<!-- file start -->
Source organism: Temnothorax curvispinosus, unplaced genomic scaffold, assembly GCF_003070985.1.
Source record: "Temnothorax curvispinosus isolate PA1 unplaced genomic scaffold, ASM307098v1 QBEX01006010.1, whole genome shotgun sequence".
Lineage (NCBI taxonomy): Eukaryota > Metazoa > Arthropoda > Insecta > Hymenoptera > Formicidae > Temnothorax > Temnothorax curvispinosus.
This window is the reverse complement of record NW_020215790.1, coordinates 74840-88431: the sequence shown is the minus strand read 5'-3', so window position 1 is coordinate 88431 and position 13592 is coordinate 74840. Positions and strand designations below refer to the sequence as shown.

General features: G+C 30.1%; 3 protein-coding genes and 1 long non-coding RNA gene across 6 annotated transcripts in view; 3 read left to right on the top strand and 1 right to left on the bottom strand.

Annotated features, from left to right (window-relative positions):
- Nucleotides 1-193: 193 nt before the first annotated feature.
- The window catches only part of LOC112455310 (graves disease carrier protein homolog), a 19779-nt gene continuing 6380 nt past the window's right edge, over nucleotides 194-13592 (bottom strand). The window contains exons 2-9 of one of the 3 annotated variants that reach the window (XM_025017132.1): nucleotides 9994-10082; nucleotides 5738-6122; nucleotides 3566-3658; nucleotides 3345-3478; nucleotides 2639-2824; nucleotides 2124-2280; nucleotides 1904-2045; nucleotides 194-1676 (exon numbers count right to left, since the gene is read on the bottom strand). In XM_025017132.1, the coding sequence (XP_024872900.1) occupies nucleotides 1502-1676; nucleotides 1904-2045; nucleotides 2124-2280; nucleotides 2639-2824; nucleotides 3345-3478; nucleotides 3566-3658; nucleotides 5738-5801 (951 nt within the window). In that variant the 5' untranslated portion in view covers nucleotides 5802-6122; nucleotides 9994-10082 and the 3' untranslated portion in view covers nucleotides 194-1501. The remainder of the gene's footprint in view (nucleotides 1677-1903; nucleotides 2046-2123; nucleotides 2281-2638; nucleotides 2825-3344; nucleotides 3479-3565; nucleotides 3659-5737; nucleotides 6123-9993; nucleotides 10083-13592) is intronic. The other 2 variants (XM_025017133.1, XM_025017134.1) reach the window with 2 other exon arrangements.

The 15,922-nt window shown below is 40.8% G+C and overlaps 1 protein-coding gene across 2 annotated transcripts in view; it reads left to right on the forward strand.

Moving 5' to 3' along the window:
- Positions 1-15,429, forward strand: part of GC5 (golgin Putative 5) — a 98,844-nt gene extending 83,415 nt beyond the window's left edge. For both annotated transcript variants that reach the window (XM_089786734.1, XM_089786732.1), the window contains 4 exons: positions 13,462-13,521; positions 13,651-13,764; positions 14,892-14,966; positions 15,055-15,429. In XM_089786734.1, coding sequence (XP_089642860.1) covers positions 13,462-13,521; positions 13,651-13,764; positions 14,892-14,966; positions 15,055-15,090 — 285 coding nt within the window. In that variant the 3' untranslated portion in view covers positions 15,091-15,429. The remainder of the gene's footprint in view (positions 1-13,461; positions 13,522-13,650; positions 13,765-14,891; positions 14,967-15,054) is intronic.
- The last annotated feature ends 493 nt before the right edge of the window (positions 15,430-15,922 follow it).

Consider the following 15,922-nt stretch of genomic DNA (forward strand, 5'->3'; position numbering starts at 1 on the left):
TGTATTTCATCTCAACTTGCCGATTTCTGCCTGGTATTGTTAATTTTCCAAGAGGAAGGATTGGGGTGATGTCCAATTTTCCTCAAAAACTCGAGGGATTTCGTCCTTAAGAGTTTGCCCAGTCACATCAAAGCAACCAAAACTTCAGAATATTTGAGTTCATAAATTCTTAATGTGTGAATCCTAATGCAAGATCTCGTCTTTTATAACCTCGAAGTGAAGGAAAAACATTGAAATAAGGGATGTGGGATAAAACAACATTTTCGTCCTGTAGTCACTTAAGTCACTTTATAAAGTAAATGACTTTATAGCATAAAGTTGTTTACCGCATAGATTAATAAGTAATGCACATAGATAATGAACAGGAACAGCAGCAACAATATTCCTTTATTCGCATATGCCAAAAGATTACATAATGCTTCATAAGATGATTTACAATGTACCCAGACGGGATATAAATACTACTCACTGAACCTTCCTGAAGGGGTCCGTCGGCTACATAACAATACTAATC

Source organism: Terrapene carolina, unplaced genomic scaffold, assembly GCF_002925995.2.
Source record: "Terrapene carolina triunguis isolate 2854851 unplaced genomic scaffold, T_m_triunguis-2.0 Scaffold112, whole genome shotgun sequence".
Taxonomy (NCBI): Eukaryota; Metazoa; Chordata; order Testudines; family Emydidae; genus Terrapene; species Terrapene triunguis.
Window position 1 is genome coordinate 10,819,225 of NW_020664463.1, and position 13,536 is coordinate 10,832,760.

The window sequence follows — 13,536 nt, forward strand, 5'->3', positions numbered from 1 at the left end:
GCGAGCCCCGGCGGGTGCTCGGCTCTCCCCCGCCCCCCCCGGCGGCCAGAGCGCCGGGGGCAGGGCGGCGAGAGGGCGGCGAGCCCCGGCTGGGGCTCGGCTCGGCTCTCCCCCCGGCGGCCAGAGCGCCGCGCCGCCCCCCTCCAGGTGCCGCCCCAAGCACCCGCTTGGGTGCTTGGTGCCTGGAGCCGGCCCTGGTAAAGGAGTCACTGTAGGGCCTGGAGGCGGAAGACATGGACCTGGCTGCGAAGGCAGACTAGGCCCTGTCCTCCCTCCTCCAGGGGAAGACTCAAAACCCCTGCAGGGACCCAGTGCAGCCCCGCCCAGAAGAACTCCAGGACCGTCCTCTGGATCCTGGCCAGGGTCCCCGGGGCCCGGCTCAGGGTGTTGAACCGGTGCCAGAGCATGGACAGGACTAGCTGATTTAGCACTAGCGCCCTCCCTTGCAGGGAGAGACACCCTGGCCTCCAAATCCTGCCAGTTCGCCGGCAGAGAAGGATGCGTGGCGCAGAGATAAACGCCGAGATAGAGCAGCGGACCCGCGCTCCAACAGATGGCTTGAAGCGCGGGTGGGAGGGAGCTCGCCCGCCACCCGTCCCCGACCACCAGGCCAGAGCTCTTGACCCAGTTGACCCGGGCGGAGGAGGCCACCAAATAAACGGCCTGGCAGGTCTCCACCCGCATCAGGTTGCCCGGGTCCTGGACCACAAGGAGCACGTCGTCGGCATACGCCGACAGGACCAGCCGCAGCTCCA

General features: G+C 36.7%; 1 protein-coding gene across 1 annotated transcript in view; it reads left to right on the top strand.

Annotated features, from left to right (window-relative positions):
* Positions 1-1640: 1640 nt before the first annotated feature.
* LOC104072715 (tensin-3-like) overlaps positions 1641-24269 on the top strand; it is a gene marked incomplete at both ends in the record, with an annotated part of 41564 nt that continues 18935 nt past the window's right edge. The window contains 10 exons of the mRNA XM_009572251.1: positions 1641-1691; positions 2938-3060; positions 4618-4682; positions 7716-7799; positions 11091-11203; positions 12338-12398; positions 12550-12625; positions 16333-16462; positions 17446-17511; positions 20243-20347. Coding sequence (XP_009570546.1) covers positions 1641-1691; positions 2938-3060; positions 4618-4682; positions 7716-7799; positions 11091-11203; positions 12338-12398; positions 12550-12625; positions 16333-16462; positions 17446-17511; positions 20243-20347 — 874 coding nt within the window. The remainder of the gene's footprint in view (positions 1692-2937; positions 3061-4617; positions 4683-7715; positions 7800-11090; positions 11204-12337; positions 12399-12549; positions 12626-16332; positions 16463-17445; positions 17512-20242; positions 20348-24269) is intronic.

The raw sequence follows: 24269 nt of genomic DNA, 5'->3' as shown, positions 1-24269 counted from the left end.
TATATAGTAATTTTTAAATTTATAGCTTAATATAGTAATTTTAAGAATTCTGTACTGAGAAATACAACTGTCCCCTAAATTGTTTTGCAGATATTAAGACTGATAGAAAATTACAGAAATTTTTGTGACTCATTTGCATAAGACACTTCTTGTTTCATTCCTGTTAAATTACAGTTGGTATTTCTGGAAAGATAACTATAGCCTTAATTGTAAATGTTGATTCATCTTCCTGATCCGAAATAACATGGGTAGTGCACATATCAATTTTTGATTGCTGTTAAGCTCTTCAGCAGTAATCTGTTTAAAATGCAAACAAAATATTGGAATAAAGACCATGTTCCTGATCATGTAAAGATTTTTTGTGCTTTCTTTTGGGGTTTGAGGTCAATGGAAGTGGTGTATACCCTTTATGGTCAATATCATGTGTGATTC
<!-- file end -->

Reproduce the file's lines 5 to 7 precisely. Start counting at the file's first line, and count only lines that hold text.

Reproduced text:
General features: G+C 30.1%; 3 protein-coding genes and 1 long non-coding RNA gene across 6 annotated transcripts in view; 3 read left to right on the top strand and 1 right to left on the bottom strand.

Annotated features, from left to right (window-relative positions):
- Nucleotides 1-193: 193 nt before the first annotated feature.